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How To Craft Your Mission Statement as an Interior Designer

A mission statement is more than just a collection of words; it's the heartbeat of your interior design business. A thoughtfully-crafted mission statement lays the foundation for an authentic brand voice and consistent messaging. It  can inspire confidence, build trust, and differentiate you from competitors in an already crowded market. The key is to keep it simple, distilling the essence of your work into one impactful sentence. 

Our team of professional copywriters has written countless mission statements for interior designers and have found the task is an art, not a science. There’s no fill-in-the-blank model, but there are a few key components to include. Whether you're looking to update your current mission statement or starting from scratch, here are a few tips for crafting a mission statement in just four easy steps. 

Eclectic living room with modern art, boucle lounge chair and black fireplace

Design by Heidi Woodman Interiors | Photography by Nolan Calisch

Your Why

The first step in crafting a mission statement is to explore your "Why." This is different for everyone so start by reflecting on the passions and principles that drive your work. Are you driven by the desire to create spaces that foster joy, promote sustainability, or elevate well-being? Do you want to bring beauty back to historic properties? Your "Why" is both the emotional and ethical core of your interior design business that serves as the foundation for the rest of your statement.

Your How

Now that you've got your core values identified, it's time to think about "Your How" – the unique approach that sets your design process apart. Whether it's your commitment to collaborative interior design, a focus on sustainable materials or dedication to timeless aesthetics, your approach defines the distinct qualities that make your business stand out. 

Moody Office nook with black built-in open shelves and desk

Design by Tiffany Leigh Design | Photography by Patrick Biller

Ideal Client's Pain Point

Knowing who your ideal client is and understanding their pain points are key elements in crafting a mission statement that resonates. Think about the challenges and aspirations of your target audience. Are they looking for functional solutions to small spaces, an elevated family home or a glamorous second getaway? Tailor your mission to address these pain points in order to showcase not only your ability to solve the problems that matter to them but also your ability to empathize with them. 

The End Result

The final piece of your statement should be mentioning the end result of your interior design work. Envision the impact you want to have on your clients' lives and spaces. From creating havens of tranquility to transforming houses into homes with character, your statement should articulate the tangible and emotional outcomes you strive to achieve with each project.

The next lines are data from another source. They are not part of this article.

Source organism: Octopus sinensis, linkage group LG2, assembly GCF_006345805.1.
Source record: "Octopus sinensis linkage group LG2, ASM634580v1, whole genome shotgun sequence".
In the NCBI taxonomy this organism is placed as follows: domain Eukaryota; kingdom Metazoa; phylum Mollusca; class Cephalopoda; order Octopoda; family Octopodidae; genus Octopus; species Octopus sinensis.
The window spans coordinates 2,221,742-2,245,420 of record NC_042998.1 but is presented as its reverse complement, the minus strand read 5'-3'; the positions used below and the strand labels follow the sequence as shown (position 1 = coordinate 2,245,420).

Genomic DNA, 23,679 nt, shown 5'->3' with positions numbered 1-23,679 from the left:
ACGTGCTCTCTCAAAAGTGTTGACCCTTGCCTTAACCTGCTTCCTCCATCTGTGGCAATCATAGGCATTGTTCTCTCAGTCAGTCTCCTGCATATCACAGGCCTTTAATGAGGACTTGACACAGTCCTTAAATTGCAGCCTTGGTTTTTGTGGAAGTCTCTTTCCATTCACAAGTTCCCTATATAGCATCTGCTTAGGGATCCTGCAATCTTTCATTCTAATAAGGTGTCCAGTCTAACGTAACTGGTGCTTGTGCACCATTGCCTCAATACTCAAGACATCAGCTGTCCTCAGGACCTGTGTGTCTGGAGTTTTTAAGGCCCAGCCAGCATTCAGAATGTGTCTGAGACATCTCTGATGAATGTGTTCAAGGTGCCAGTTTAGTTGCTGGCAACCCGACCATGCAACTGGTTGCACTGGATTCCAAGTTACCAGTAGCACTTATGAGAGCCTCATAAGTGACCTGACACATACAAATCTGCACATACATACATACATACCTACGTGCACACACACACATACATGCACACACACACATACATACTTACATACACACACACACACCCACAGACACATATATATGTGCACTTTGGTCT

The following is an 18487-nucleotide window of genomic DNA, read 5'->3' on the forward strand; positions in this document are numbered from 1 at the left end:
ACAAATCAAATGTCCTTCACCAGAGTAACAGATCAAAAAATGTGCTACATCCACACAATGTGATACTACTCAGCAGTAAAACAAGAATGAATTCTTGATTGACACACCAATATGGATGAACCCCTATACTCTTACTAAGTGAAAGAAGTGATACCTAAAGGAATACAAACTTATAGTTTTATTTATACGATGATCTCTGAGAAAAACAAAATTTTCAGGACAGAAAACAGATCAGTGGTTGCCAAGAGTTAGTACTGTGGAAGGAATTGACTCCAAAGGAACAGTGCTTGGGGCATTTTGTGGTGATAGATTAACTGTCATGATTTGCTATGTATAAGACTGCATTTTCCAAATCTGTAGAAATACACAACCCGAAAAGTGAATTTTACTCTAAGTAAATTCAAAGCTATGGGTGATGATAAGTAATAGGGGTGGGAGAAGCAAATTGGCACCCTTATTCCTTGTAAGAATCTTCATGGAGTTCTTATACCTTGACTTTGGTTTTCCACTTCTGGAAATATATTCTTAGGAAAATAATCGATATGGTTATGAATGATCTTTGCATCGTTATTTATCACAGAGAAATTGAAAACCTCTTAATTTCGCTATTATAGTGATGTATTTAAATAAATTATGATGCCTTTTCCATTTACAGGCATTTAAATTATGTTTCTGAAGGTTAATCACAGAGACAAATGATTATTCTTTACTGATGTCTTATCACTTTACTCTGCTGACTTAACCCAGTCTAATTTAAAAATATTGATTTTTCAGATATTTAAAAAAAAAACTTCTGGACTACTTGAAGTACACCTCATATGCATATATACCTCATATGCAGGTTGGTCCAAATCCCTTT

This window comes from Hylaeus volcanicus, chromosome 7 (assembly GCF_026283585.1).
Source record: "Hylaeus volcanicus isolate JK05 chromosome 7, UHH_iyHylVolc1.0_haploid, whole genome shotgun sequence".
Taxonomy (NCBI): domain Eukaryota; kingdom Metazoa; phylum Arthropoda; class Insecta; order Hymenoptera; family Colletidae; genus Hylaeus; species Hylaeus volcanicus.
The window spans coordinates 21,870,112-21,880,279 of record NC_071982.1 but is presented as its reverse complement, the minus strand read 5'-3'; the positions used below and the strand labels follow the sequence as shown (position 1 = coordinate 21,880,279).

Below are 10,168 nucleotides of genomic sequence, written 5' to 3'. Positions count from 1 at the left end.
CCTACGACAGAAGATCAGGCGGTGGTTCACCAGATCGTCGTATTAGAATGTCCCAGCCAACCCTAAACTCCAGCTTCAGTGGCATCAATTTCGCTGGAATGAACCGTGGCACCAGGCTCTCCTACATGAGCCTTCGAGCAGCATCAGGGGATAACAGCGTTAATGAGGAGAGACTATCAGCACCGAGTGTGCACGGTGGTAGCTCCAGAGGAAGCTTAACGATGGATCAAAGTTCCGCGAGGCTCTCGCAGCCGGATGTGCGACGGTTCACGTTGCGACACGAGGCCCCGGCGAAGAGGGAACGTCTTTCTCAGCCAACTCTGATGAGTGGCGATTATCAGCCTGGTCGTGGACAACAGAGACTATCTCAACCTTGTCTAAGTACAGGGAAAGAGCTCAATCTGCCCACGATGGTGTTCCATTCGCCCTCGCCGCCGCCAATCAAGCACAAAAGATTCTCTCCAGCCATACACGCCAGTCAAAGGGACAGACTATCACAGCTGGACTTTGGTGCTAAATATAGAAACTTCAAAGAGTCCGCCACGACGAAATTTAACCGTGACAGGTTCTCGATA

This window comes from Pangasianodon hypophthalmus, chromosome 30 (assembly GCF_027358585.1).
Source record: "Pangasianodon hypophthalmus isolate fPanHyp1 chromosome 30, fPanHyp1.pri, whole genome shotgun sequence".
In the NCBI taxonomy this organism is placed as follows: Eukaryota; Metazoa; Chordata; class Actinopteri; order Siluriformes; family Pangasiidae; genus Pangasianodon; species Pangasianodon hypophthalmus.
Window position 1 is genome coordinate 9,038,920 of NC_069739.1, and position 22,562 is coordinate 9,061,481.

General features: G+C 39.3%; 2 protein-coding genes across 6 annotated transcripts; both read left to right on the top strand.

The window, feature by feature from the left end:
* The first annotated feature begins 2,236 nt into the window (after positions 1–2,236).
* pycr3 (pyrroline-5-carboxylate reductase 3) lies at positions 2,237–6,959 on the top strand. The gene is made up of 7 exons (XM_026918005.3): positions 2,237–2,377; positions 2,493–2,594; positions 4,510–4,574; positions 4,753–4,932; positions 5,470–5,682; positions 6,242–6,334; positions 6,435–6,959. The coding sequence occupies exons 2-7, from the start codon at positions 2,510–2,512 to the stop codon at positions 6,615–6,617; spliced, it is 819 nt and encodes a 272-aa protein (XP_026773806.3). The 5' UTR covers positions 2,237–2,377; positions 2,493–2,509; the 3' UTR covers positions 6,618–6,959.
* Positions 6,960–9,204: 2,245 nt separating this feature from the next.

Moody dining room with built-in open shelves, rectangular wood dining chair and curved back dining chairs

Design by The Interior Collective | Photography by Lindsay Brown

Put It All Together

Now it's time to put it all together by taking the sentiments of each of those categories and distilling them down into a few impactful sentences. This is a great exercise in introspection, strategic thinking, and understanding your audience that will benefit your interior design business in the long run. Our copywriters put together this example if you're feeling stuck:

IDCO Studio is a full-service interior design studio that [Why] is passionate about creating homes that marry style and functionality. Our collective of seasoned designers [How] guides our clients through a collaborative process as they [Pain Point] envision a home that reflects their present life and future aspirations. Together, we [End Result] curate spaces where our clients live their most intentional, meaningful, and beautiful lives.

Once you're satisfied with your newly crafted mission statement, you are well on your way to having a clear brand voice. This statement should serve as the foundation for the rest of your brand voice and messaging, communicating your vision, values, and goals, and ultimately setting the tone for both your clients and your team.

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This angle will be extremely beautiful when the sunlight shines through Head Soocer

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